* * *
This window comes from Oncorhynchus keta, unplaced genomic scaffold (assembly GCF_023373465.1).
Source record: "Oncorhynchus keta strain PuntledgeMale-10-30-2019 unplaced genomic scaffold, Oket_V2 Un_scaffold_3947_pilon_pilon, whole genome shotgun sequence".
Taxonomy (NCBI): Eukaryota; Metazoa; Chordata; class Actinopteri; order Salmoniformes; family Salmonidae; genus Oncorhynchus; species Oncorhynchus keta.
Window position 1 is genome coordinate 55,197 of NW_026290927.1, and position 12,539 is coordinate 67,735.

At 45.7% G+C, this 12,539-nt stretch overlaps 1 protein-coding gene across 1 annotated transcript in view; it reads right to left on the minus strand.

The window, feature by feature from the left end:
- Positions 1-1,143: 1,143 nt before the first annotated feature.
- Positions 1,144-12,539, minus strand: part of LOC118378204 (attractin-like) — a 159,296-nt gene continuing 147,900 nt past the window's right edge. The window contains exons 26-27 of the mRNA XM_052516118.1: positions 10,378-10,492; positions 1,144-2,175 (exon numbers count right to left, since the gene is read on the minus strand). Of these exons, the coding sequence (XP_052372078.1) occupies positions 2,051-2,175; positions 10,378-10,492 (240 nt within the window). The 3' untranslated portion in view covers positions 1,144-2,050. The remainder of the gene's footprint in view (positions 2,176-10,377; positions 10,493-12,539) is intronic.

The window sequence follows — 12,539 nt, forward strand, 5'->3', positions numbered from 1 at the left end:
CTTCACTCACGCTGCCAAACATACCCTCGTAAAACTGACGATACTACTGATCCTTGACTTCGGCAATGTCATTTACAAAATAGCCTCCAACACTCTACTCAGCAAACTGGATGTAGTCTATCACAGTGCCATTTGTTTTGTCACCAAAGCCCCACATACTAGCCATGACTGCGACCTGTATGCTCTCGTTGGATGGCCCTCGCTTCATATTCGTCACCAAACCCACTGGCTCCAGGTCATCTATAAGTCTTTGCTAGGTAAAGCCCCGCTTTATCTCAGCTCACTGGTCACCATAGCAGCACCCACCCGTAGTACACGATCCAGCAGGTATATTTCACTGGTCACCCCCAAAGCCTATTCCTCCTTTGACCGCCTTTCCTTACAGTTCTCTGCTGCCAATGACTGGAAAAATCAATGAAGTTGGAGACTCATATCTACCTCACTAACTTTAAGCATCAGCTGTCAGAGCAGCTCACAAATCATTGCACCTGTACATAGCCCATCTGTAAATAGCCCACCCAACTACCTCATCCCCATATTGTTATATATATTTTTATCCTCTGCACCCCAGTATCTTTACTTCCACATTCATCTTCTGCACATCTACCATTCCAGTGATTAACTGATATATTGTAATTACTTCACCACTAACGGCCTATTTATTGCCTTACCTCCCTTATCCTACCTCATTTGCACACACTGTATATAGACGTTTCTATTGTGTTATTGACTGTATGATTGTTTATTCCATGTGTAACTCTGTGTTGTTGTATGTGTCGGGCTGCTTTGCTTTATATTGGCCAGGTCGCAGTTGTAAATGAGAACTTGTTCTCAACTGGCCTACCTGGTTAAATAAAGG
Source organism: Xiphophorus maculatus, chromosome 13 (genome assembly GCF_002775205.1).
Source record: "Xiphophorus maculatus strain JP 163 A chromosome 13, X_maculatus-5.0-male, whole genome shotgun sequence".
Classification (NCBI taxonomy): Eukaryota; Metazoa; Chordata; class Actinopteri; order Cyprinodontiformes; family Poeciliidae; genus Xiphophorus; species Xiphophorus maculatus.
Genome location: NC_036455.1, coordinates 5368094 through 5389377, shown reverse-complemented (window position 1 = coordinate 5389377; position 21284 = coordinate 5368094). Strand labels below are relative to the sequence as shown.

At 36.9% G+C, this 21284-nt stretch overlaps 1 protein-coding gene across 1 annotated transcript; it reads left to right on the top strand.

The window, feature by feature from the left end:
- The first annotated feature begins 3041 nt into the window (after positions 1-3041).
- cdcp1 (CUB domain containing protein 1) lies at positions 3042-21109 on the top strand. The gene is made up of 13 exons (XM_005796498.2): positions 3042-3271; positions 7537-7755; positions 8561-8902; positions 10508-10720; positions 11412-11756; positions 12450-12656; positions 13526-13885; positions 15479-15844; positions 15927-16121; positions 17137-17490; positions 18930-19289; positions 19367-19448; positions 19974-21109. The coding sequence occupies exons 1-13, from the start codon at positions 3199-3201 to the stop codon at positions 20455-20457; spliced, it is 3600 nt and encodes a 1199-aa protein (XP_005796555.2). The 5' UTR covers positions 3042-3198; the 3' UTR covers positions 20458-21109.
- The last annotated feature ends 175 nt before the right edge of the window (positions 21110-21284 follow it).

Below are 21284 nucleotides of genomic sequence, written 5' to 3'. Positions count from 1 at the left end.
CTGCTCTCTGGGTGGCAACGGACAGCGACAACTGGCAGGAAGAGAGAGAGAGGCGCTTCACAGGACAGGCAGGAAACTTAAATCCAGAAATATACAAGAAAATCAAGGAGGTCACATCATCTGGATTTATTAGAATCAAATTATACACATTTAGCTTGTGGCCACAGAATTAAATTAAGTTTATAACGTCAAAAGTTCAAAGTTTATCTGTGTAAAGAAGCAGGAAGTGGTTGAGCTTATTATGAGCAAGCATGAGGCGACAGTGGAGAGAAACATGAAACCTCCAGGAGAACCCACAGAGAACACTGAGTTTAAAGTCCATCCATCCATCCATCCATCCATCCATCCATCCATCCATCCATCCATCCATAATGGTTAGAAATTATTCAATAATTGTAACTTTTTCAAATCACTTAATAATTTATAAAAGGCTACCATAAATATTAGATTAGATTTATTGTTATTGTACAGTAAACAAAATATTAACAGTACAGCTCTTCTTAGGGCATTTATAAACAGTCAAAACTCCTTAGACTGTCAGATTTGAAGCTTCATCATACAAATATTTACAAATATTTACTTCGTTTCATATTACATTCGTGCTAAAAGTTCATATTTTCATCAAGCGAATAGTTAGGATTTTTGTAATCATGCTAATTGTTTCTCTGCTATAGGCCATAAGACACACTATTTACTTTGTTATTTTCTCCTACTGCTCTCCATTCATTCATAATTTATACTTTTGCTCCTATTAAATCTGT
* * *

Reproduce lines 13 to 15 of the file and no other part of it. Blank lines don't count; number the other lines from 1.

Classification (NCBI taxonomy): Eukaryota; Metazoa; Chordata; class Actinopteri; order Cyprinodontiformes; family Poeciliidae; genus Xiphophorus; species Xiphophorus maculatus.
Genome location: NC_036455.1, coordinates 5368094 through 5389377, shown reverse-complemented (window position 1 = coordinate 5389377; position 21284 = coordinate 5368094). Strand labels below are relative to the sequence as shown.

At 36.9% G+C, this 21284-nt stretch overlaps 1 protein-coding gene across 1 annotated transcript; it reads left to right on the top strand.